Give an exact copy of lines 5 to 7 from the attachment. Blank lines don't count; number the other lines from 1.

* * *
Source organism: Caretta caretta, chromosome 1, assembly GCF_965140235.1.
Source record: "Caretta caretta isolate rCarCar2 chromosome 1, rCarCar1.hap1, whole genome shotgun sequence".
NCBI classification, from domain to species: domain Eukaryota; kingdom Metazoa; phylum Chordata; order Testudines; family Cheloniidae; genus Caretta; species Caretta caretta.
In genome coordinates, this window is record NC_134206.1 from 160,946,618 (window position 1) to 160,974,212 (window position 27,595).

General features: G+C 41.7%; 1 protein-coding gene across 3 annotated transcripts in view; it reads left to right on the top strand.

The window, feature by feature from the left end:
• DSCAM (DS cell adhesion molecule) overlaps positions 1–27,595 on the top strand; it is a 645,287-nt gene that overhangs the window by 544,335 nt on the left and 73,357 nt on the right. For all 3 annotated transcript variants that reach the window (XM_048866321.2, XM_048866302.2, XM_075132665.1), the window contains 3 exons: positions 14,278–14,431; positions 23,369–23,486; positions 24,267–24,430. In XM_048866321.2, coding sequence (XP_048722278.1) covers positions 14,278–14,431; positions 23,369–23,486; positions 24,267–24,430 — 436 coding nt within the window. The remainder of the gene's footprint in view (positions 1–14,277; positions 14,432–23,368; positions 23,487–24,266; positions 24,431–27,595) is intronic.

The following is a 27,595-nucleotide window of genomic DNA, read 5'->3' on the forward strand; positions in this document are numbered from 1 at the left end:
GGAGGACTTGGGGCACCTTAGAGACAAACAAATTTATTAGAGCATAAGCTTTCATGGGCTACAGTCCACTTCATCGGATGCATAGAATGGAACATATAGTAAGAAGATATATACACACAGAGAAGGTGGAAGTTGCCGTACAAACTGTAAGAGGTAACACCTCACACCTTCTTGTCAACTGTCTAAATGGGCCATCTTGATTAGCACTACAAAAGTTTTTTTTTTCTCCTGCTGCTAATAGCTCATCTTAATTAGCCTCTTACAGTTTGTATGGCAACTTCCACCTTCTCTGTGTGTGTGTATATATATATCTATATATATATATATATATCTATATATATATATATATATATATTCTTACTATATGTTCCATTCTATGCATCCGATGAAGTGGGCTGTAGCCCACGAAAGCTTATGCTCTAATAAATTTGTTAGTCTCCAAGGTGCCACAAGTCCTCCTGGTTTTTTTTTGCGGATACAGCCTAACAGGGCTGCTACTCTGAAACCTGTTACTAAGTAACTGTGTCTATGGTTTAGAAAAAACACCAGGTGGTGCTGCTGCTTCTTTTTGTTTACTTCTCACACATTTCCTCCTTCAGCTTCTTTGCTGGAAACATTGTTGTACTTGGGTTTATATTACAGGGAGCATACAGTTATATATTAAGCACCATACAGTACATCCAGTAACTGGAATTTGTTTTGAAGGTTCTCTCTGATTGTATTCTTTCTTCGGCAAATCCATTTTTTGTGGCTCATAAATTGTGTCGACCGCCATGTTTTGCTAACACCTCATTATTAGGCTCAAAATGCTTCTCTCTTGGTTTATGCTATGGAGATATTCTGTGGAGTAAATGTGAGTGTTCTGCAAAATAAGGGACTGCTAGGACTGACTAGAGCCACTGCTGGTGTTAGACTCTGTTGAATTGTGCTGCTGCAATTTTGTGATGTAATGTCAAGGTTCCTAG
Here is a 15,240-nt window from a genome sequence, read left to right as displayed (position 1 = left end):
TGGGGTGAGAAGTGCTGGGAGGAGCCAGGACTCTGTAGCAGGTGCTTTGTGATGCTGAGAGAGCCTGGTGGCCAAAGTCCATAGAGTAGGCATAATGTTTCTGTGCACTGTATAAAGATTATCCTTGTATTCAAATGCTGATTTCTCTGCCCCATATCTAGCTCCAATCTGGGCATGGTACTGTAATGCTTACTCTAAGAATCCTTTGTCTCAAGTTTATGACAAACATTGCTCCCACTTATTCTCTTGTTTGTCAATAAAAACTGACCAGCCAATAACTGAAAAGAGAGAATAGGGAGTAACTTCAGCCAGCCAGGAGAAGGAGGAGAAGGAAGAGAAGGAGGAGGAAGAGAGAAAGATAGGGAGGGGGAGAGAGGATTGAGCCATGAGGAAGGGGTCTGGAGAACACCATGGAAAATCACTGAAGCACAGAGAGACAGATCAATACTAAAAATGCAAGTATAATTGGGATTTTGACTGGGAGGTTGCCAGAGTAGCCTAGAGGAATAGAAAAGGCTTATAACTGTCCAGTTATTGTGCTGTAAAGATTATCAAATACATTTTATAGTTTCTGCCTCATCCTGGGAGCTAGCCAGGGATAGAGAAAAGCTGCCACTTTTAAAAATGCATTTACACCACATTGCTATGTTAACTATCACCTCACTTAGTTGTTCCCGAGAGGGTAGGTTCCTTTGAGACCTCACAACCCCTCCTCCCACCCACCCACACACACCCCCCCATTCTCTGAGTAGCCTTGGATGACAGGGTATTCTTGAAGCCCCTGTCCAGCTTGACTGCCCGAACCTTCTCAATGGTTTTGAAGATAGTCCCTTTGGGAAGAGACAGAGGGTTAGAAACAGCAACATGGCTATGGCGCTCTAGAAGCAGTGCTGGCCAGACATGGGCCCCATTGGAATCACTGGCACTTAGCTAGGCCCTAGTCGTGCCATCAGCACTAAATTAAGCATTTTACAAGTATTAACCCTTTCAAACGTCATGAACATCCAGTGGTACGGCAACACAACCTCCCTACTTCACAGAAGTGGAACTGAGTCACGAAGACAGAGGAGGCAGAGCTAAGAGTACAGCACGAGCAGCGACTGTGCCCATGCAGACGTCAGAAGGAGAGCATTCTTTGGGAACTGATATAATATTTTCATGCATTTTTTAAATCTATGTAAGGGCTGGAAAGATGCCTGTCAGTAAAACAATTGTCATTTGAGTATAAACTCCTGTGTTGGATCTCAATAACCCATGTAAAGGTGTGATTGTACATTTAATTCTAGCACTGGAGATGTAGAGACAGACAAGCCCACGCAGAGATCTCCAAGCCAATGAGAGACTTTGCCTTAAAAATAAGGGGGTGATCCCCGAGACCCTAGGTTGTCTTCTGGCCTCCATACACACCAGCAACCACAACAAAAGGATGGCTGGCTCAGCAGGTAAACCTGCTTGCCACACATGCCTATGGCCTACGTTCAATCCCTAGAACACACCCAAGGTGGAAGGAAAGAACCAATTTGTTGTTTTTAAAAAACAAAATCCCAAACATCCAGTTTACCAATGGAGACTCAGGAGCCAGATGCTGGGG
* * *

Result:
General features: G+C 41.7%; 1 protein-coding gene across 3 annotated transcripts in view; it reads left to right on the top strand.

The window, feature by feature from the left end:
• DSCAM (DS cell adhesion molecule) overlaps positions 1–27,595 on the top strand; it is a 645,287-nt gene that overhangs the window by 544,335 nt on the left and 73,357 nt on the right. For all 3 annotated transcript variants that reach the window (XM_048866321.2, XM_048866302.2, XM_075132665.1), the window contains 3 exons: positions 14,278–14,431; positions 23,369–23,486; positions 24,267–24,430. In XM_048866321.2, coding sequence (XP_048722278.1) covers positions 14,278–14,431; positions 23,369–23,486; positions 24,267–24,430 — 436 coding nt within the window. The remainder of the gene's footprint in view (positions 1–14,277; positions 14,432–23,368; positions 23,487–24,266; positions 24,431–27,595) is intronic.